France will reopen its border with Britain, allowing truck drivers and their freight to cross the English Channel on Wednesday for the first time since Sunday night. But the deal announced late Tuesday won’t immediately alleviate the lines of trucks parked in the southeast of England and delays to the transport of perishable food on board.
All drivers will have to take a rapid coronavirus test and show evidence of a negative result before traveling into France, according to the announcement by the British Department for Transport of an agreement between the British and French governments. The British army will reportedly be used to oversee the thousands of tests that will be needed in the massive logistical effort. Testing the drivers currently waiting near the ports could take several days to complete, and Britain’s transport minister on Tuesday told drivers waiting elsewhere in the country to delay travel to the border.
On Sunday night, France closed its border for 48 hours to all travelers, including truck drivers, in response to a new strain of the coronavirus that has been spreading rapidly in England. The decision left more than 2,800 trucks stranded near the Port of Dover and the Eurotunnel in Folkestone, which were shut to outbound traffic.
France allowed trucks to bring goods into Britain, but those shipments also declined amid fears that the drivers would be marooned once they crossed onto the island.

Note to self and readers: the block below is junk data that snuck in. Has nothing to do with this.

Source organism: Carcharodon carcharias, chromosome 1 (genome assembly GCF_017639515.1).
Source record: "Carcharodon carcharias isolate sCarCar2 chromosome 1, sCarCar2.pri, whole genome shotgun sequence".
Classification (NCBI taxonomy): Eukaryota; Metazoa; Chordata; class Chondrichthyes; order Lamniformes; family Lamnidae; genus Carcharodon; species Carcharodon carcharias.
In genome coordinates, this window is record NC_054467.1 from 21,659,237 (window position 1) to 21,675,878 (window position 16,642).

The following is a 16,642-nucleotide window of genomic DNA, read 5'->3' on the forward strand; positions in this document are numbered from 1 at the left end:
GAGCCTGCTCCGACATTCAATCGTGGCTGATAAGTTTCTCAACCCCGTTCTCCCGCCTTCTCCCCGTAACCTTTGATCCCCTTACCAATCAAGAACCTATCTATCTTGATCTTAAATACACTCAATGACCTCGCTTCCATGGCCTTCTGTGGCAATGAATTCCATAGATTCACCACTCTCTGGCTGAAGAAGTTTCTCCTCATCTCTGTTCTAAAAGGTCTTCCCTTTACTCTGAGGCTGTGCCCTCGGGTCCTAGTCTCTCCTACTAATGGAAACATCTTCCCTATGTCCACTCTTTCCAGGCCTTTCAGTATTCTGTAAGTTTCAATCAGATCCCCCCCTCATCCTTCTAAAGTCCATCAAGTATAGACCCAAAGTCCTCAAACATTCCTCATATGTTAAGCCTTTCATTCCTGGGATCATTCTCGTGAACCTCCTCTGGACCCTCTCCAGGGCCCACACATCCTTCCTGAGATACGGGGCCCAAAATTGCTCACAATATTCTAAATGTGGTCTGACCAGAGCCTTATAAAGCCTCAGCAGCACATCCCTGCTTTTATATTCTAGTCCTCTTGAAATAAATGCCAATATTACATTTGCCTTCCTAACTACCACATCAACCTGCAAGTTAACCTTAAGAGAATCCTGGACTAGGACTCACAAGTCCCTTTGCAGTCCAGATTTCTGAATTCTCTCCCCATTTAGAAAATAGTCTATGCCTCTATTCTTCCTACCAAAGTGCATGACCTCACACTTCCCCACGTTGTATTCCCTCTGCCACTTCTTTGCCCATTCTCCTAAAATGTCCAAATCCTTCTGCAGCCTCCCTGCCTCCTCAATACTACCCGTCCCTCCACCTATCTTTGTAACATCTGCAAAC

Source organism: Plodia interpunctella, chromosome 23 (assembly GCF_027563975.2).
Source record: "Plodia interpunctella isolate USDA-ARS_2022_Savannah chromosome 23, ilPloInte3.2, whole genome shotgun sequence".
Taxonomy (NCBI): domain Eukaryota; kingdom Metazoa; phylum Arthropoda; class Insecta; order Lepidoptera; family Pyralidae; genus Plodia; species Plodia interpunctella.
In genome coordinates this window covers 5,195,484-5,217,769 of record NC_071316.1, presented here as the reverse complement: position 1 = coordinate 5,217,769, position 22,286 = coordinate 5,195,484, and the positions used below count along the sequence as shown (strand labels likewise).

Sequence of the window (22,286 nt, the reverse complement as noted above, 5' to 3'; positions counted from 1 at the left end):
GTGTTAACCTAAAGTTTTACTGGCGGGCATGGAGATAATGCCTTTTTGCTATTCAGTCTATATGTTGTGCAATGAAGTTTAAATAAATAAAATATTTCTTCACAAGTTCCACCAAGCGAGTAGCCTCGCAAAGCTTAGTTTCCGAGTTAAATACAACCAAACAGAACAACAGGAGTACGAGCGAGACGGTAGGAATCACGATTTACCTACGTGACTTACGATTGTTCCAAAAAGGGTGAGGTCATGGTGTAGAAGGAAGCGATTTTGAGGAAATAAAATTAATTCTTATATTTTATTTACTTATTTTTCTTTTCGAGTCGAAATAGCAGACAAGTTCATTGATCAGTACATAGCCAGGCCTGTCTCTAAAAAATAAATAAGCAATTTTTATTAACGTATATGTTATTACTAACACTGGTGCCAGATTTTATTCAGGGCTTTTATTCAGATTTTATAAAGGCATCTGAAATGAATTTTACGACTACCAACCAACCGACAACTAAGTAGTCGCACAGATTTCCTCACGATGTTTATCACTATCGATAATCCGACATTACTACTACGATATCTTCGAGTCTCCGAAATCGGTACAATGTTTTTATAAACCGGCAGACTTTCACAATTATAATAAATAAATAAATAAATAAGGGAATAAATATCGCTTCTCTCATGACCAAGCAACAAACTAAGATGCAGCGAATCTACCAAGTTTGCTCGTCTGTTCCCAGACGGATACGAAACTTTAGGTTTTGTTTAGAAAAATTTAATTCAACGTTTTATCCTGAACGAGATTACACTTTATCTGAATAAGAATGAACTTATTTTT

“It’s a story of human misery,” Rod McKenzie, the director of policy at Road Haulage Association, which represents the British road transport industry, said of the drivers, some of whom have been stuck sleeping in their trucks for two nights. “The government planning has been shocking on this, and there are no adequate lavatory facilities on the motorway for the past couple of days with up to 1,000 trucks parked up.”
Drivers unable to stay in nearby towns had no easy access to food. On Monday, local officials handed out cereal bars, one for each driver on the road, Mr. McKenzie said. On Tuesday, local charities also provided meals as authorities brought in more food and portable toilets.
The British government implemented plans that had been prepared for Brexit-related travel disruption in the new year early. It shut off part of a motorway to allow trucks to park on the road, and it opened an old airport that has capacity for more than 4,000 trucks to be parked and has a few more facilities.
Many of the drivers were said to be Eastern European nationals making return journeys to the mainland. Mr. McKenzie said that while drivers pack their own food, they are often not in Britain for more than a few hours so they wouldn’t necessarily bring a lot.
On Tuesday, the European Commission issued a nonbinding…
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